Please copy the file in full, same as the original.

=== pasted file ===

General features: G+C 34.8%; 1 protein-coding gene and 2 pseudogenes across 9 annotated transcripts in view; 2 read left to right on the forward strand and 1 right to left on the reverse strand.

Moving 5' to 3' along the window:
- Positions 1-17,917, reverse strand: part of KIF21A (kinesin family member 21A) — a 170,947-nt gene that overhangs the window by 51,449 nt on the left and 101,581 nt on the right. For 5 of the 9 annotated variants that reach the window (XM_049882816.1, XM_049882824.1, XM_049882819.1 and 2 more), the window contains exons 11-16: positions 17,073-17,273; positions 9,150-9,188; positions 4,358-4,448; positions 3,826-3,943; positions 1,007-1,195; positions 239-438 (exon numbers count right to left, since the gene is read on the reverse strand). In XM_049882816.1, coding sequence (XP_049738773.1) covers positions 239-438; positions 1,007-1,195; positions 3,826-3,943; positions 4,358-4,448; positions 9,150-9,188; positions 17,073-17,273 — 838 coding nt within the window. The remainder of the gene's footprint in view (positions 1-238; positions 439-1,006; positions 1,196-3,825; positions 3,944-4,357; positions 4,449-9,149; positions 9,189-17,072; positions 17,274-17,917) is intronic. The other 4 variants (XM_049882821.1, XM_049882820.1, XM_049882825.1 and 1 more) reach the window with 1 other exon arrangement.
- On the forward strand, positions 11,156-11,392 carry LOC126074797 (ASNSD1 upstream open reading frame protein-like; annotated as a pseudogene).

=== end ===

General features: G+C 34.8%; 1 protein-coding gene and 2 pseudogenes across 9 annotated transcripts in view; 2 read left to right on the forward strand and 1 right to left on the reverse strand.

Moving 5' to 3' along the window:
- Positions 1-17,917, reverse strand: part of KIF21A (kinesin family member 21A) — a 170,947-nt gene that overhangs the window by 51,449 nt on the left and 101,581 nt on the right. For 5 of the 9 annotated variants that reach the window (XM_049882816.1, XM_049882824.1, XM_049882819.1 and 2 more), the window contains exons 11-16: positions 17,073-17,273; positions 9,150-9,188; positions 4,358-4,448; positions 3,826-3,943; positions 1,007-1,195; positions 239-438 (exon numbers count right to left, since the gene is read on the reverse strand). In XM_049882816.1, coding sequence (XP_049738773.1) covers positions 239-438; positions 1,007-1,195; positions 3,826-3,943; positions 4,358-4,448; positions 9,150-9,188; positions 17,073-17,273 — 838 coding nt within the window. The remainder of the gene's footprint in view (positions 1-238; positions 439-1,006; positions 1,196-3,825; positions 3,944-4,357; positions 4,449-9,149; positions 9,189-17,072; positions 17,274-17,917) is intronic. The other 4 variants (XM_049882821.1, XM_049882820.1, XM_049882825.1 and 1 more) reach the window with 1 other exon arrangement.
- On the forward strand, positions 11,156-11,392 carry LOC126074797 (ASNSD1 upstream open reading frame protein-like; annotated as a pseudogene).